4. And after all that, I’d finally make myself a cup of coffee to drink while I was getting ready for the day.
This went on for a couple weeks and as more time passed I realized that I was only drinking about half a mug of the coffee I made every morning. Progress!
At some point I also started having Dr. Brogan's "KB Smoothie" a few times a week, which is delicious and stabilizes your blood sugar, and adding a smoothie drink to my morning routine also meant I had one more "good" thing to drink. You can watch Dr. Brogan make it below.
By putting all those other drinks ahead of the coffee I was filling up on the good stuff and by the time I got to the coffee I just wasn’t that psyched about the 5th or 6th drink of the morning. But, I was also never depriving myself of having the coffee either.
For the next week I did half regular and half decaf so I could gradually get used to the decrease in caffeine. And after 2 or 3 days I noticed I was only taking a few sips and by the time I thought about taking a sip again it was already cold.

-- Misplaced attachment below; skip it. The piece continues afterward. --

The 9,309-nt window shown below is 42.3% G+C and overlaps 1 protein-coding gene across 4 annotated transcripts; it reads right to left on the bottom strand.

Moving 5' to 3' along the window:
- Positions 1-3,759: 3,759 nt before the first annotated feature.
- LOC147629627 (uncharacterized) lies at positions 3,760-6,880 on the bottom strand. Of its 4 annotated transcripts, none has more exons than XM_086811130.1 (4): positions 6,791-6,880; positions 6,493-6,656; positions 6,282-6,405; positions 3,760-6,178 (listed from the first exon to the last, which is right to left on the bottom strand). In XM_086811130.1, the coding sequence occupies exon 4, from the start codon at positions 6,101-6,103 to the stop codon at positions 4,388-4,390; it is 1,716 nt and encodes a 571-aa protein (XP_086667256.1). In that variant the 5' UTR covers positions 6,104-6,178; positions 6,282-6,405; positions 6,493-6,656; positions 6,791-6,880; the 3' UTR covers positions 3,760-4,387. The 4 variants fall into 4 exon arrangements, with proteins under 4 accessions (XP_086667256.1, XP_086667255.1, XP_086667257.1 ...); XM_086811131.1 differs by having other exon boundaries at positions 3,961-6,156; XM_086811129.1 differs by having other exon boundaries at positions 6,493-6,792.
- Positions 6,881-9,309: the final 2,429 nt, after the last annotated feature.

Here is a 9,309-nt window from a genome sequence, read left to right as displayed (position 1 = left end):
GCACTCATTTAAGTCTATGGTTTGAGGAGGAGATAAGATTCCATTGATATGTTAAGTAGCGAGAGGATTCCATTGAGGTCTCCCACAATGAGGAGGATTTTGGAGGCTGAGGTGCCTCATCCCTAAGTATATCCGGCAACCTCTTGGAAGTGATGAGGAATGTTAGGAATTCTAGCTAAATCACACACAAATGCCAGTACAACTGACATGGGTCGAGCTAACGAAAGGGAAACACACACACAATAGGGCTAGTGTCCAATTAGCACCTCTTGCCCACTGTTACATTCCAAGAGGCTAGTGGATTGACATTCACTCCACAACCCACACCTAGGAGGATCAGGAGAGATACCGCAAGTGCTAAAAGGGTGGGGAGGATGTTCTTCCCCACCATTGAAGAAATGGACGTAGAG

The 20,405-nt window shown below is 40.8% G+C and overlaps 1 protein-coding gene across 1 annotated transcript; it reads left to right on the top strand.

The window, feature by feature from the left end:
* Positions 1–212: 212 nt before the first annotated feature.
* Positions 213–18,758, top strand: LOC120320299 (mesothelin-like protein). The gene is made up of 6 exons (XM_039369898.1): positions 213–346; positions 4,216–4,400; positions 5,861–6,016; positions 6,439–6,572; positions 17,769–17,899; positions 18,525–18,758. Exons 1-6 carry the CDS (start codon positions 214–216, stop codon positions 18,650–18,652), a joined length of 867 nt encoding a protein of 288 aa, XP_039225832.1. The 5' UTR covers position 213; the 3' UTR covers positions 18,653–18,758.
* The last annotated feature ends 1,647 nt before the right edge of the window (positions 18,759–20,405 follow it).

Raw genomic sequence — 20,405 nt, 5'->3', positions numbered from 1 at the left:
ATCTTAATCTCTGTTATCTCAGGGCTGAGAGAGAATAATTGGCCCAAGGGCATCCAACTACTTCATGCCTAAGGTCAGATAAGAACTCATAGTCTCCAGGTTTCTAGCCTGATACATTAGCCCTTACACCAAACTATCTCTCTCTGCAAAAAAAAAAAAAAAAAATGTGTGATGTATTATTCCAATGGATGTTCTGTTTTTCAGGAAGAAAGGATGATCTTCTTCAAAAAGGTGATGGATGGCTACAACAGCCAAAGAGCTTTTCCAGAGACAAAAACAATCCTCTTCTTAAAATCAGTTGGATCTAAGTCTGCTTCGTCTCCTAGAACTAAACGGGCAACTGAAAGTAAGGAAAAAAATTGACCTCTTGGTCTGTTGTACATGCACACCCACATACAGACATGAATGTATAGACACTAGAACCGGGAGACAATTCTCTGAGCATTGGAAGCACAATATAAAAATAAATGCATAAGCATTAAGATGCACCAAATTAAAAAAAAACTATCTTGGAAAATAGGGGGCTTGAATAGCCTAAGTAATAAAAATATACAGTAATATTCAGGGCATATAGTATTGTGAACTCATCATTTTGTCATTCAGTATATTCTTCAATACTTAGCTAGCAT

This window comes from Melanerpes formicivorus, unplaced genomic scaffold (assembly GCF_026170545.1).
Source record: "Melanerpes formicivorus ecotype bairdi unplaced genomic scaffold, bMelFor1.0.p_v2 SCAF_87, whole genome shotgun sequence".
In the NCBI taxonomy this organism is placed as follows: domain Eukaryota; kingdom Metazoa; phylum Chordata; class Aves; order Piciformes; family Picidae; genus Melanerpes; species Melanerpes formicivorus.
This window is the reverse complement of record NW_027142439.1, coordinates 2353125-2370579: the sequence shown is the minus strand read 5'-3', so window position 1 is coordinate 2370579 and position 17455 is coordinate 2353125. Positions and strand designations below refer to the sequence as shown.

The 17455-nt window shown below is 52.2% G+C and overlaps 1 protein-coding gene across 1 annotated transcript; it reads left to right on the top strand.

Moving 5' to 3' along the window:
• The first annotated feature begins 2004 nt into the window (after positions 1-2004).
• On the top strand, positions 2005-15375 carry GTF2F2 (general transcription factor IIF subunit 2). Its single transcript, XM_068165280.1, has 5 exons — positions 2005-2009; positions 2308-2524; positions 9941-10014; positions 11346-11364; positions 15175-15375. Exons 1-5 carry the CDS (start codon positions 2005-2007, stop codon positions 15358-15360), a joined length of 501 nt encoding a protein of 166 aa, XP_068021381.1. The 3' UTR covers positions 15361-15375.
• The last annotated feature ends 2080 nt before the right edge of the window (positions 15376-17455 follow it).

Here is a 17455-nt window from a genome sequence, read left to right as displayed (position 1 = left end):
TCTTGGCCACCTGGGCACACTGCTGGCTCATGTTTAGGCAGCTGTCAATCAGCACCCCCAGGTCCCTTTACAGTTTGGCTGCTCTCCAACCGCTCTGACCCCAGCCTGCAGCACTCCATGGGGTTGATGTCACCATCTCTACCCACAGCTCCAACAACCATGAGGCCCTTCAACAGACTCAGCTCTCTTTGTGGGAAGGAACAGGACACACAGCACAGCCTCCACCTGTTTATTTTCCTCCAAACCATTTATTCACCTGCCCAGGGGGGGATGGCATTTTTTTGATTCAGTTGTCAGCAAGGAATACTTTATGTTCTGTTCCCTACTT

And that’s when I knew I could really do it.
I believed it was possible. I believed it because I was already doing it, and because I was willing to keep doing it.
Step 4. Keep Going & Check Out Coffee Alternatives
Next, I went on an organic Yerba Mate and Matcha tea researching binge, both of which my doctor said would be ok, so I could find good options for both and have some coffee alternatives at the ready.
I discovered that your Yerba Mate should not be aged or smoked for the best taste and to retain the most nutrients and that there are grades of Matcha ranging from “culinary” to “ceremonial” in different shades of green (a little hint: the brighter the green the better the quality).
I bought loose Yerba Mate Chai tea leaves because I didn’t think just throwing a tea bag in a mug would do it for me ritual wise. Part of the comfort of having coffee was the daily ritual of making it so I wanted to have something to brew! And I love anything chai so I figured that combo would be a winner.